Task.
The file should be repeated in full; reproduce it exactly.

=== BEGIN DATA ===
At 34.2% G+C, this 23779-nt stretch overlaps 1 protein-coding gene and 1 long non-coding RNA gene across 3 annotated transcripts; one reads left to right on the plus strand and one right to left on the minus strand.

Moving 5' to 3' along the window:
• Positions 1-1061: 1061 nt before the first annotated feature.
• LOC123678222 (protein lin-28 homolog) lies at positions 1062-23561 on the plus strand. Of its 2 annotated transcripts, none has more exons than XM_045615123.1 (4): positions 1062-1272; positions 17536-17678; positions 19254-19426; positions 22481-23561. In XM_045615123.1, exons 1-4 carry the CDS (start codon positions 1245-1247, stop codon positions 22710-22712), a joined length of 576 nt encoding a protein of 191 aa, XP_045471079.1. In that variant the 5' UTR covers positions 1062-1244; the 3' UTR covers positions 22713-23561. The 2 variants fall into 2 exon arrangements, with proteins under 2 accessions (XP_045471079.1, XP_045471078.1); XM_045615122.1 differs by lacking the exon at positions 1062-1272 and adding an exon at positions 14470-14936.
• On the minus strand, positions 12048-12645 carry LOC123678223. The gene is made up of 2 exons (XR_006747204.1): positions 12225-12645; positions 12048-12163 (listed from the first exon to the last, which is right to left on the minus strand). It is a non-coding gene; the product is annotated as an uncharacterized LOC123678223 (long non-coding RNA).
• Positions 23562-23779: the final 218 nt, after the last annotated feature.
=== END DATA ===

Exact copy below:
At 34.2% G+C, this 23779-nt stretch overlaps 1 protein-coding gene and 1 long non-coding RNA gene across 3 annotated transcripts; one reads left to right on the plus strand and one right to left on the minus strand.

Moving 5' to 3' along the window:
• Positions 1-1061: 1061 nt before the first annotated feature.
• LOC123678222 (protein lin-28 homolog) lies at positions 1062-23561 on the plus strand. Of its 2 annotated transcripts, none has more exons than XM_045615123.1 (4): positions 1062-1272; positions 17536-17678; positions 19254-19426; positions 22481-23561. In XM_045615123.1, exons 1-4 carry the CDS (start codon positions 1245-1247, stop codon positions 22710-22712), a joined length of 576 nt encoding a protein of 191 aa, XP_045471079.1. In that variant the 5' UTR covers positions 1062-1244; the 3' UTR covers positions 22713-23561. The 2 variants fall into 2 exon arrangements, with proteins under 2 accessions (XP_045471079.1, XP_045471078.1); XM_045615122.1 differs by lacking the exon at positions 1062-1272 and adding an exon at positions 14470-14936.
• On the minus strand, positions 12048-12645 carry LOC123678223. The gene is made up of 2 exons (XR_006747204.1): positions 12225-12645; positions 12048-12163 (listed from the first exon to the last, which is right to left on the minus strand). It is a non-coding gene; the product is annotated as an uncharacterized LOC123678223 (long non-coding RNA).
• Positions 23562-23779: the final 218 nt, after the last annotated feature.